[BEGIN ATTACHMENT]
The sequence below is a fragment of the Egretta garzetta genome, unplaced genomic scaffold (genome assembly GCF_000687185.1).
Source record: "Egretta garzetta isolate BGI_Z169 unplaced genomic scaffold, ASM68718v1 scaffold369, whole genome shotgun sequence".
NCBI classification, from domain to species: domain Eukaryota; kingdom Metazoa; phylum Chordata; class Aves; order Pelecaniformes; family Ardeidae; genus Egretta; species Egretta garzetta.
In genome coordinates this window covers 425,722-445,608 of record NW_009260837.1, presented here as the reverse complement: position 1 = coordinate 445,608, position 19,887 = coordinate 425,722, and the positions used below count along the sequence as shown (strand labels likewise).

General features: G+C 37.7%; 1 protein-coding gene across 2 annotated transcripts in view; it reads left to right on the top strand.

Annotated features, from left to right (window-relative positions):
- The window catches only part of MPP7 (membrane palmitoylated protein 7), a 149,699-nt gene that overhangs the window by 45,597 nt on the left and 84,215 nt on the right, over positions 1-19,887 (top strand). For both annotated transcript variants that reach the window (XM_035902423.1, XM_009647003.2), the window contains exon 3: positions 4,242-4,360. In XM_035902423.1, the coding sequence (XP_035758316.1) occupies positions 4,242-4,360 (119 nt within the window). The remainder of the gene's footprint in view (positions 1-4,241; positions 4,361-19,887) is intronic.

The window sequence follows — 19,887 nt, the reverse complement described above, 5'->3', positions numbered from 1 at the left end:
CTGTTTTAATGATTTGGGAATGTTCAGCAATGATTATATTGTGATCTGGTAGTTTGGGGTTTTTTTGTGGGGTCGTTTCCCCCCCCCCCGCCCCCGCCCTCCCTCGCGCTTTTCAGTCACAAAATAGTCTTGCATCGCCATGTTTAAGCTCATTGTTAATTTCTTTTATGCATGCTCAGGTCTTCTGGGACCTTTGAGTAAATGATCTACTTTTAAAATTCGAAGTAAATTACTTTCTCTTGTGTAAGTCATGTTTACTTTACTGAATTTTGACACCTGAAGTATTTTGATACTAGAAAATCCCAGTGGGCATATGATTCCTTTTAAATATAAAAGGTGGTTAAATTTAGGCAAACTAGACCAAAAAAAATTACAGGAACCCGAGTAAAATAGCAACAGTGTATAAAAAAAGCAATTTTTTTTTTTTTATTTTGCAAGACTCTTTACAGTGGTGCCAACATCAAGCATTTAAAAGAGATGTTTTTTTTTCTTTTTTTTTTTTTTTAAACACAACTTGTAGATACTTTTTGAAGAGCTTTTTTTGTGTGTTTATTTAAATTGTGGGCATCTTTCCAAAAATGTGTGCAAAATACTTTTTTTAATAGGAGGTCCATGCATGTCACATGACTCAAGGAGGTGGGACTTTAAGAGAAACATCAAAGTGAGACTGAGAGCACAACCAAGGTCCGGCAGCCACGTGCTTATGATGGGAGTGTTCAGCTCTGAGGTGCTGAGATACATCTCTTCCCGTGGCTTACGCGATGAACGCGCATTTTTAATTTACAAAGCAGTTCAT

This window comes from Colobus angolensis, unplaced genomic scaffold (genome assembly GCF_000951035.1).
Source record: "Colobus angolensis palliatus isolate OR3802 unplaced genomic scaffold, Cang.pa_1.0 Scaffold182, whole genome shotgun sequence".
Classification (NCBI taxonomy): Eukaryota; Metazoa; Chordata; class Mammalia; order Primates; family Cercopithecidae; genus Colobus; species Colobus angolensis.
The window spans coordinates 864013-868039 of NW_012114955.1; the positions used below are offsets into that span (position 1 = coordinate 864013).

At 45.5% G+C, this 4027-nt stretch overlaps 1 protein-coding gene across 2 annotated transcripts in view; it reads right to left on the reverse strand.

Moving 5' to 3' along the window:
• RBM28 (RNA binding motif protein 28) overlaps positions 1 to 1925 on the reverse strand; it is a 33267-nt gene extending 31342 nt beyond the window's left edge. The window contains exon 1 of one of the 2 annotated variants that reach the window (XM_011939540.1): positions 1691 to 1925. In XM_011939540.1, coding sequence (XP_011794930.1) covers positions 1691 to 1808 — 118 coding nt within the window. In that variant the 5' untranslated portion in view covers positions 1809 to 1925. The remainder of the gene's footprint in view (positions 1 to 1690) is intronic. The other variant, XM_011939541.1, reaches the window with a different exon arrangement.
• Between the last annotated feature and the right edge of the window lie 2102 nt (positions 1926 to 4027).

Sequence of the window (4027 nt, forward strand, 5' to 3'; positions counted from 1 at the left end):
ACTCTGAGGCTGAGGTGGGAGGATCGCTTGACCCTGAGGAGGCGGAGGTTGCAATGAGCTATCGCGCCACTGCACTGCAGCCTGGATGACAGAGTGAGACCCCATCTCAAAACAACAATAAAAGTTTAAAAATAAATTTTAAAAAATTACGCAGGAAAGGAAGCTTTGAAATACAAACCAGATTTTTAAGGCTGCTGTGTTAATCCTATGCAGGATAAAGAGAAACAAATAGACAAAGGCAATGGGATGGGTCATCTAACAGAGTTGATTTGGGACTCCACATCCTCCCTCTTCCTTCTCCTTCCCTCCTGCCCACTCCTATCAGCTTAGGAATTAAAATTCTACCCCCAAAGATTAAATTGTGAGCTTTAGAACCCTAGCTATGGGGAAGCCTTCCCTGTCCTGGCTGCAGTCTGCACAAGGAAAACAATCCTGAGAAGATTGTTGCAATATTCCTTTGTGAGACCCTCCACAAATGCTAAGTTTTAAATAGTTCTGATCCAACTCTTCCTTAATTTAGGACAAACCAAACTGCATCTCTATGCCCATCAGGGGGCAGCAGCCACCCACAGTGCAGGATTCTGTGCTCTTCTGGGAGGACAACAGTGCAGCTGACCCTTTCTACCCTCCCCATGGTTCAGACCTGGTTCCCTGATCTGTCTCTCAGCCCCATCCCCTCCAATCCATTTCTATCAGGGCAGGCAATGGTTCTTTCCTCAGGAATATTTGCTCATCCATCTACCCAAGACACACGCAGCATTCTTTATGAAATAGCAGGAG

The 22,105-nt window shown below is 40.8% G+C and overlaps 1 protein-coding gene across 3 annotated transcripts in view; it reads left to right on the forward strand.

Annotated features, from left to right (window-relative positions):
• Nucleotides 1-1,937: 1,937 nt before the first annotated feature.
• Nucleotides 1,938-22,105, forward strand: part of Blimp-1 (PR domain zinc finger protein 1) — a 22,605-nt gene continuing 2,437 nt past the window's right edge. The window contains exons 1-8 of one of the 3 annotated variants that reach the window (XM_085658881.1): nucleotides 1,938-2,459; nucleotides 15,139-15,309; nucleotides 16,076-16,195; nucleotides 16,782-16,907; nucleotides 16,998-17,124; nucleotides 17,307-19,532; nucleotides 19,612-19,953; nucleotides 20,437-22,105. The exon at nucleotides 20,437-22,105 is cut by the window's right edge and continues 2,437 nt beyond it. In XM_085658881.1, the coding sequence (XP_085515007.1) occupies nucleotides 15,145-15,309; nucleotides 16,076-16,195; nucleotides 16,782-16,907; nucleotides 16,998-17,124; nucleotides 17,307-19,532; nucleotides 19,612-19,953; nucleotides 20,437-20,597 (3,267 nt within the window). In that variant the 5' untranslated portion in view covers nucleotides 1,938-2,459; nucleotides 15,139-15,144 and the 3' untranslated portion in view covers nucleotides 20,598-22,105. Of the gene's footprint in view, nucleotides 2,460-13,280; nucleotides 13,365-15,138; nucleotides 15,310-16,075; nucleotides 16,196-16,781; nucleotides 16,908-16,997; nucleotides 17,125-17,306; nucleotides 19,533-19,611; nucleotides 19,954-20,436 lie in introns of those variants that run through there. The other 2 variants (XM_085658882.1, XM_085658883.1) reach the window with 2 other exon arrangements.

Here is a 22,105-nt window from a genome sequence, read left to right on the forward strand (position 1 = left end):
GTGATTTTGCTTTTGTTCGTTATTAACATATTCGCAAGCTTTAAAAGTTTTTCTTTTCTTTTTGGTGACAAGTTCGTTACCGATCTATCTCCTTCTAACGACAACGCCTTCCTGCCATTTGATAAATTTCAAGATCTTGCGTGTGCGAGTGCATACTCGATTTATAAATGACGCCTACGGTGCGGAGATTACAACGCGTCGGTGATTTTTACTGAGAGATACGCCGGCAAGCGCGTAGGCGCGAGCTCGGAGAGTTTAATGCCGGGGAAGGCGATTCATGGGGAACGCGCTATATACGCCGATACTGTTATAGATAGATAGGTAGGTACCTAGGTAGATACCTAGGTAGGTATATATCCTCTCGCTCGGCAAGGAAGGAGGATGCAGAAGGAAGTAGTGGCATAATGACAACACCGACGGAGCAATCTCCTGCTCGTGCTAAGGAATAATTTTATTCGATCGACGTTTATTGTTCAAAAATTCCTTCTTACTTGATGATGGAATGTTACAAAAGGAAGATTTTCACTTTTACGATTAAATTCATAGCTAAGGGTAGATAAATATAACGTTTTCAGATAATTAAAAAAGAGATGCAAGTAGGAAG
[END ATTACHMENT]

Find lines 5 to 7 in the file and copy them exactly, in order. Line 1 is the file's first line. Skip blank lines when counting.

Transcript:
General features: G+C 37.7%; 1 protein-coding gene across 2 annotated transcripts in view; it reads left to right on the top strand.

Annotated features, from left to right (window-relative positions):
- The window catches only part of MPP7 (membrane palmitoylated protein 7), a 149,699-nt gene that overhangs the window by 45,597 nt on the left and 84,215 nt on the right, over positions 1-19,887 (top strand). For both annotated transcript variants that reach the window (XM_035902423.1, XM_009647003.2), the window contains exon 3: positions 4,242-4,360. In XM_035902423.1, the coding sequence (XP_035758316.1) occupies positions 4,242-4,360 (119 nt within the window). The remainder of the gene's footprint in view (positions 1-4,241; positions 4,361-19,887) is intronic.